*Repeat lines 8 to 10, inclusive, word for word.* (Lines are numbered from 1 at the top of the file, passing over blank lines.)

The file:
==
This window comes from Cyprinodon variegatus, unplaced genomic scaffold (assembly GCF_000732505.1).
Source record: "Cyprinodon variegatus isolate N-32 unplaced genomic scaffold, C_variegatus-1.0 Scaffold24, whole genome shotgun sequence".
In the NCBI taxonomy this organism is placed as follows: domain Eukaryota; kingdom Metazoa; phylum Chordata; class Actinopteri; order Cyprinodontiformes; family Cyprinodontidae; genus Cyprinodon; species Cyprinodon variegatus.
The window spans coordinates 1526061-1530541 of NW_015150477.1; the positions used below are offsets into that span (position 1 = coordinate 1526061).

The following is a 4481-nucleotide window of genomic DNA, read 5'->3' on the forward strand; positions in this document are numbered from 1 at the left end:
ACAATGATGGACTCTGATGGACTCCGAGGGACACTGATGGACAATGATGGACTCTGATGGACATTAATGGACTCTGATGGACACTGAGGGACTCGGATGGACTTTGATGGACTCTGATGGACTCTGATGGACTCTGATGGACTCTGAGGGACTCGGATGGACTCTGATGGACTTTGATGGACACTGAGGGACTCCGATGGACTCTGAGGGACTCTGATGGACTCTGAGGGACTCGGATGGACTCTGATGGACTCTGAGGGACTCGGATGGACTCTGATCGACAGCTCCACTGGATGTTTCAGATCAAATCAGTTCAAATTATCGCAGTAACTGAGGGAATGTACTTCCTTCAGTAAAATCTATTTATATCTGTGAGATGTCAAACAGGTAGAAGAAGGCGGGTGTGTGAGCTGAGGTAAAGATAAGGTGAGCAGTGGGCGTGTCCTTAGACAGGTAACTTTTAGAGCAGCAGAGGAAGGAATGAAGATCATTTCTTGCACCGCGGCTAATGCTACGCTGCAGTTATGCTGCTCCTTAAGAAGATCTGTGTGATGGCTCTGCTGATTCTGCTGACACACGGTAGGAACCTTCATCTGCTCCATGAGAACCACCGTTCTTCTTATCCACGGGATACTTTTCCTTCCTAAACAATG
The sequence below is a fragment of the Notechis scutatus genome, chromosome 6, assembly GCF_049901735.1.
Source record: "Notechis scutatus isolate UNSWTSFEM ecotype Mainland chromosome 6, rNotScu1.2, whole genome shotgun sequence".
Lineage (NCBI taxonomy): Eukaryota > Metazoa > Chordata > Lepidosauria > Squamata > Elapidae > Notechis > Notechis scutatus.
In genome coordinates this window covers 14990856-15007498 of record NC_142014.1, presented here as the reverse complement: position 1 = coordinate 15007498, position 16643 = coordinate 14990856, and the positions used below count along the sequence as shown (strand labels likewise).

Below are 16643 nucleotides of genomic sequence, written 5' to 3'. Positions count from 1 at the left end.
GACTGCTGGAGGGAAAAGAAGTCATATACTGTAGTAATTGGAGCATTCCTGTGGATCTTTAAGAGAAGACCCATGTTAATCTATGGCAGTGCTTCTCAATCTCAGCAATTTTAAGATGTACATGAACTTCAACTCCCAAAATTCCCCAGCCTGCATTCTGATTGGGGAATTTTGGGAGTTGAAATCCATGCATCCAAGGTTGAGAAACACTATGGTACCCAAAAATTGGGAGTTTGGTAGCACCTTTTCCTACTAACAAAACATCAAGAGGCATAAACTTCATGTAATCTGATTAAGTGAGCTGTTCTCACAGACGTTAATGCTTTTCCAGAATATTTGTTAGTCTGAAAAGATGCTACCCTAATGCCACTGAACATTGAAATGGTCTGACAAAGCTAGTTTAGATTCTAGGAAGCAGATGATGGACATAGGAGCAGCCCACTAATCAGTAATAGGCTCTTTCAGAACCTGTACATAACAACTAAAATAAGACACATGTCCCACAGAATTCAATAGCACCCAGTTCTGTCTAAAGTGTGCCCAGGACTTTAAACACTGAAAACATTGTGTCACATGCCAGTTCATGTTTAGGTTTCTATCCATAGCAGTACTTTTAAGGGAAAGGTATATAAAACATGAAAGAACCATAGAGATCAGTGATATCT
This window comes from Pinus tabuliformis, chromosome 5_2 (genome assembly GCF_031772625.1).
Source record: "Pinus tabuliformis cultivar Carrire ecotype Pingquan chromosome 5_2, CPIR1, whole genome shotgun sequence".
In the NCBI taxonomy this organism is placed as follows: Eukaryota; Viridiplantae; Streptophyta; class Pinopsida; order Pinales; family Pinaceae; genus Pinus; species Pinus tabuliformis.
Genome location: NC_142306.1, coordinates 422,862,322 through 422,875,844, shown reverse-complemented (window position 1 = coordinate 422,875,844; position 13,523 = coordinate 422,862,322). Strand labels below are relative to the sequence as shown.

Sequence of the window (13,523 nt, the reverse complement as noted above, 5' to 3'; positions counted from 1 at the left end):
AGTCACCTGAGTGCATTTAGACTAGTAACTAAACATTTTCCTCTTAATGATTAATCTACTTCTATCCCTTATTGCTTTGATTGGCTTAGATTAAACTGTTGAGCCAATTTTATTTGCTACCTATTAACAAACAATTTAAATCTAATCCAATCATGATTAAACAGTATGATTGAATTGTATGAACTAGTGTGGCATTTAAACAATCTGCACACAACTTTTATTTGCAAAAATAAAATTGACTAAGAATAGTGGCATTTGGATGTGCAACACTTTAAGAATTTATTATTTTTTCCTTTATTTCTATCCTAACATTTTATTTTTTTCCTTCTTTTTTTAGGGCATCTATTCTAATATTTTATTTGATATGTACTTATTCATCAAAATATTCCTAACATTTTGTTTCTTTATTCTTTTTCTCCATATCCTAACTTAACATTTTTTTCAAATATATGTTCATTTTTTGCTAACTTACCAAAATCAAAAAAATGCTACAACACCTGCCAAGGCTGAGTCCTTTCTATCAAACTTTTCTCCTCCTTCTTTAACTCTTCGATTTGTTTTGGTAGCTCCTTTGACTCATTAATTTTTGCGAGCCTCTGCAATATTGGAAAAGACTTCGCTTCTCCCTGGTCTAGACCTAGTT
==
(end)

Source record: "Notechis scutatus isolate UNSWTSFEM ecotype Mainland chromosome 6, rNotScu1.2, whole genome shotgun sequence".
Lineage (NCBI taxonomy): Eukaryota > Metazoa > Chordata > Lepidosauria > Squamata > Elapidae > Notechis > Notechis scutatus.
In genome coordinates this window covers 14990856-15007498 of record NC_142014.1, presented here as the reverse complement: position 1 = coordinate 15007498, position 16643 = coordinate 14990856, and the positions used below count along the sequence as shown (strand labels likewise).